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Thursday, June 08, 2023

The JVN Project: Empowering youth and connecting communities through the art of hip-hop

Right next to the Center for Limnology, where the Lakeshore Path begins, there is a stone with a plaque on it. Candles, summer flowers and a flag decorate the stone.

People walk, run and bike by the stone every day. It is a reminder of what was lost on the Aug. 30 of 2012.

John “Vietnam” Nguyen drowned in Lake Mendota saving the life of his friend that morning. Nguyen was a scholar of the First Wave program from Chicago studying at UW-Madison. He was active in both of these communities, a gifted hip-hop artist and a big influence on many lives. He was only 19.

Today, Nguyen’s legacy continues to inspire in Madison through the JVN Project, an organization set up by those who knew him to keep spreading his positivity by using hip-hop as a tool of empowerment in the Madison community.

Zhalarina Sanders is the executive director of the JVN Project. She knew Nguyen and was also one of the project’s founders.

“There was a lot of talk about how his work felt like it had just begun,” Sanders said. “The idea of the JVN Project came out of wanting to continue that work.”

The JVN Project started out as a google doc shared with the members of the First Wave program—an effort headed by Sanders and a couple friends to keep Nguyen’s work alive. Three and a half years after its creation, the JVN Project has a staff of 27 and has had 52 members help with the program since its creation.

“A lot of people say it’s what keeps them [the staff] grounded here in Madison,” Sanders said.

Reaching out

High school is a formative time and often a confusing one. Identities are formed and emotions often run close to the surface—an ideal environment for artistic expression. Although, for anyone who has been through high school, finding spaces to do this can be challenging.

That’s where the JVN Project comes in. The flagship program of the JVN Project is called the “One Life” workshop. Members of the organization go through a two-week training program to become facilitators for these workshops, as well as having ongoing meetings to create lesson plans for workshops that stay true to the project’s mission.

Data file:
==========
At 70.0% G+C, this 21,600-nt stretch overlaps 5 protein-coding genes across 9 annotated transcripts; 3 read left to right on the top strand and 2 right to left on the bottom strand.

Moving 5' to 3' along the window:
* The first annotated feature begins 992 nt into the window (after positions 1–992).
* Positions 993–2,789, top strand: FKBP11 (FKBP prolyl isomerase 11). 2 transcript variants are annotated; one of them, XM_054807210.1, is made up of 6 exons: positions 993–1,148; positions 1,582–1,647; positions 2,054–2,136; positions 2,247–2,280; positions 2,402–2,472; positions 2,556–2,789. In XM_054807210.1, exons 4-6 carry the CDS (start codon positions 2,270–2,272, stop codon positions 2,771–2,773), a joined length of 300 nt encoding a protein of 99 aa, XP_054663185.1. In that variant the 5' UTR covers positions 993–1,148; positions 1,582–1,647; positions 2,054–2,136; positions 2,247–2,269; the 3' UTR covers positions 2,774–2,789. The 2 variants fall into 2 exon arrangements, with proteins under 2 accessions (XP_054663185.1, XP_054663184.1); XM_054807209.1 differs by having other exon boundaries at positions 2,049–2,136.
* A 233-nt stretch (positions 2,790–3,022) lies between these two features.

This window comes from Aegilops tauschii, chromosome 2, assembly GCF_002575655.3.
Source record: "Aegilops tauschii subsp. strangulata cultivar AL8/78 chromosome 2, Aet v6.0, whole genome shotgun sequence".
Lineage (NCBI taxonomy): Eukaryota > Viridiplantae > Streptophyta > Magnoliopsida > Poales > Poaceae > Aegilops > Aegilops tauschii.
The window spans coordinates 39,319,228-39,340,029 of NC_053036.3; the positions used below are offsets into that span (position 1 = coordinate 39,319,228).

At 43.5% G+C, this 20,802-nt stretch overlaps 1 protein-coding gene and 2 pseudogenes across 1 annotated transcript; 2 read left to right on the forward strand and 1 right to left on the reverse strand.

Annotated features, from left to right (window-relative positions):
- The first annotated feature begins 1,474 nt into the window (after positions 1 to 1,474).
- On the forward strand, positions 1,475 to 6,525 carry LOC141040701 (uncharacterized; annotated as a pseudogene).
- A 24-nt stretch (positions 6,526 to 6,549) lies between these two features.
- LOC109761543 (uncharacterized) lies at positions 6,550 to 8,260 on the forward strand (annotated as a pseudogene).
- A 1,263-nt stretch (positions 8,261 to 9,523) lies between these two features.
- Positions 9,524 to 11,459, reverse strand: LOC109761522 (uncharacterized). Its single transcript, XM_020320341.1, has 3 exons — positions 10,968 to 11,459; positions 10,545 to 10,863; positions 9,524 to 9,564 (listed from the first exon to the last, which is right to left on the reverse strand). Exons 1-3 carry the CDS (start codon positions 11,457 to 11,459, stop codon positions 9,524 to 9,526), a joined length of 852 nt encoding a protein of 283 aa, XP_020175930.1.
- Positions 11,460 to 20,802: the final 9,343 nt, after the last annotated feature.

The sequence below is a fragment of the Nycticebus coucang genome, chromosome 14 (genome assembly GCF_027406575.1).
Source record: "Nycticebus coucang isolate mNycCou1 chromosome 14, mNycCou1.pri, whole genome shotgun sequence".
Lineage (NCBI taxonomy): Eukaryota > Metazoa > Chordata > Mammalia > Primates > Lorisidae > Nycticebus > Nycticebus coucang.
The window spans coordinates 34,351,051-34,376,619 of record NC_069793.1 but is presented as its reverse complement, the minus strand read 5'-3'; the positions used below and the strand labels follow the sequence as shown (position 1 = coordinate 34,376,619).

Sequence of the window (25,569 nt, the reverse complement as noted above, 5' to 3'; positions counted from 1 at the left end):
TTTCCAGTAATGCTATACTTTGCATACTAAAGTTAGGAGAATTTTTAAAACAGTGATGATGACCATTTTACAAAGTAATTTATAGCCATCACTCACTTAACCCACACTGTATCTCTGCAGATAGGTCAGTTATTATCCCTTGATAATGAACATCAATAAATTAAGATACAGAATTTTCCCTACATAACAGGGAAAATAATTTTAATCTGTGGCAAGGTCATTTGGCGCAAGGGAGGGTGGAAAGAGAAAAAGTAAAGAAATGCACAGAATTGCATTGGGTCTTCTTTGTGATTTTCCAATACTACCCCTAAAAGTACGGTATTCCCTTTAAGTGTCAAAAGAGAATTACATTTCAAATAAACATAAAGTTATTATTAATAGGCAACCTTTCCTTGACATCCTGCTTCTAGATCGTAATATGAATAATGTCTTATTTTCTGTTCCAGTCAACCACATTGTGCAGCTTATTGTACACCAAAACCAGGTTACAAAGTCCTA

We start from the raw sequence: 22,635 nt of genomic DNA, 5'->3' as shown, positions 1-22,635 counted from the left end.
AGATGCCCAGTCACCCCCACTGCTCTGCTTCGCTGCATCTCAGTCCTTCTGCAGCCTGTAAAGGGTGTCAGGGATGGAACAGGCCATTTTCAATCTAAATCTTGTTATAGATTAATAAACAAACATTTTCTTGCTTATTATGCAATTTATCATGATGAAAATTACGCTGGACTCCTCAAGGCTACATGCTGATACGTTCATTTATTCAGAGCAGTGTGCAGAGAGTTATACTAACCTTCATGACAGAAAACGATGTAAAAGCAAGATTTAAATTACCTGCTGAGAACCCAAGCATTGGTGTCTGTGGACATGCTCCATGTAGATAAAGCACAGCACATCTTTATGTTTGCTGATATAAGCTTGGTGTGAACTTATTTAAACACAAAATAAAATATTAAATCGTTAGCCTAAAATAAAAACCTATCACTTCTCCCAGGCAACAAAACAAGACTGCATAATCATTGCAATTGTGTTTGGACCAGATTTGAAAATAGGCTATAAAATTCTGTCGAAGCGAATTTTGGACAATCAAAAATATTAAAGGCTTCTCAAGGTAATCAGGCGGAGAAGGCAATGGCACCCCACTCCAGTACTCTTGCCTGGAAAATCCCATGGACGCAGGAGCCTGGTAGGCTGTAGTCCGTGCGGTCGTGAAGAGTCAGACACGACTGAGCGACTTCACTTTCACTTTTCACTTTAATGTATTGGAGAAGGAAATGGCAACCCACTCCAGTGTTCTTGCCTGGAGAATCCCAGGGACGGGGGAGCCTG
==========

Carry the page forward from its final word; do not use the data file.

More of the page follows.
These trained facilitators are then sent out to Madison-area high schools (East, West, Memorial and La Follette) once a week in groups of two to four to conduct a creative writing workshop.

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According to Sanders, workshops are typically 90 minutes long, although they often run over because the young people love to talk. The workshops are a safe place to speak with peers and engage outside of a conventional classroom setting.

“Our mission is to focus on telling the story first, encouraging them to speak no matter how it comes out, and not to be nervous about others’ perceptions of their art,” Sanders said. “Getting young people literate and telling their stories has been huge for us, focusing on any way of expressing yourself within the elements of hip-hop.”

These weekly workshops encourage students to think creatively and express themselves through the various elements of hip-hop, giving creative voice to their story. The JVN Project provides the resources to build a base in this creative expression through the “One Life” workshop series, giving students a safe place to experiment and try out the art.

In addition to “One Life,” the JVN Project sponsors a monthly open mic and poetry slam called “Word Power” at the Goodman Community Center and the Lussier Community Center, alternating locations every other month. These slams are a place for those confident in the work they have begun in or outside of the workshops to begin practicing the craft of performing their art.

“The workshops are to get young people writing, but the open mic is to give them a space to showcase their work and to compete with their art,” Sanders said.

The JVN Project’s investment in the Madison community manifested in a big way recently, assembling a team to compete at the Brave New Voices international competition. Brave New Voices accepts one team per city of six poets, chosen by competing in and winning poetry slams throughout the year. For the first time in a long time, Madison will send a team to the international competition to compete and represent the city.